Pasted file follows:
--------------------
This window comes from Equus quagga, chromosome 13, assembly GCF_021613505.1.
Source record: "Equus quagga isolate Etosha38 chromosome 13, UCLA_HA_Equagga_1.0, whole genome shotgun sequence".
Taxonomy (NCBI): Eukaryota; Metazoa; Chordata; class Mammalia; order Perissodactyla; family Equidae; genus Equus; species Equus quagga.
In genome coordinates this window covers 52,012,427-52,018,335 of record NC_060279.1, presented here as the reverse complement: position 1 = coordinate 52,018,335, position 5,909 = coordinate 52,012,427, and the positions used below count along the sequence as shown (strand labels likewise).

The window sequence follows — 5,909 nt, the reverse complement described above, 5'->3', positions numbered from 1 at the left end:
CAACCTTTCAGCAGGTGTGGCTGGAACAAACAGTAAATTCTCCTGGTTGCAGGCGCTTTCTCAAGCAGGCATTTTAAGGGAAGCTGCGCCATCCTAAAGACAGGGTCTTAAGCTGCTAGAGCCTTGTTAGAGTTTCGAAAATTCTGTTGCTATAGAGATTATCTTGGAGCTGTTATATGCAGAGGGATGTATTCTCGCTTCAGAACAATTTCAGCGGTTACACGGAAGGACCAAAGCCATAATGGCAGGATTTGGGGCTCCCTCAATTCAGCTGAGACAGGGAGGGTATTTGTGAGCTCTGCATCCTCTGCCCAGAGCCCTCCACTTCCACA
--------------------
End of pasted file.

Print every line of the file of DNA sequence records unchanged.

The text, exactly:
This window comes from Equus quagga, chromosome 13, assembly GCF_021613505.1.
Source record: "Equus quagga isolate Etosha38 chromosome 13, UCLA_HA_Equagga_1.0, whole genome shotgun sequence".
Taxonomy (NCBI): Eukaryota; Metazoa; Chordata; class Mammalia; order Perissodactyla; family Equidae; genus Equus; species Equus quagga.
In genome coordinates this window covers 52,012,427-52,018,335 of record NC_060279.1, presented here as the reverse complement: position 1 = coordinate 52,018,335, position 5,909 = coordinate 52,012,427, and the positions used below count along the sequence as shown (strand labels likewise).

The window sequence follows — 5,909 nt, the reverse complement described above, 5'->3', positions numbered from 1 at the left end:
CAACCTTTCAGCAGGTGTGGCTGGAACAAACAGTAAATTCTCCTGGTTGCAGGCGCTTTCTCAAGCAGGCATTTTAAGGGAAGCTGCGCCATCCTAAAGACAGGGTCTTAAGCTGCTAGAGCCTTGTTAGAGTTTCGAAAATTCTGTTGCTATAGAGATTATCTTGGAGCTGTTATATGCAGAGGGATGTATTCTCGCTTCAGAACAATTTCAGCGGTTACACGGAAGGACCAAAGCCATAATGGCAGGATTTGGGGCTCCCTCAATTCAGCTGAGACAGGGAGGGTATTTGTGAGCTCTGCATCCTCTGCCCAGAGCCCTCCACTTCCACA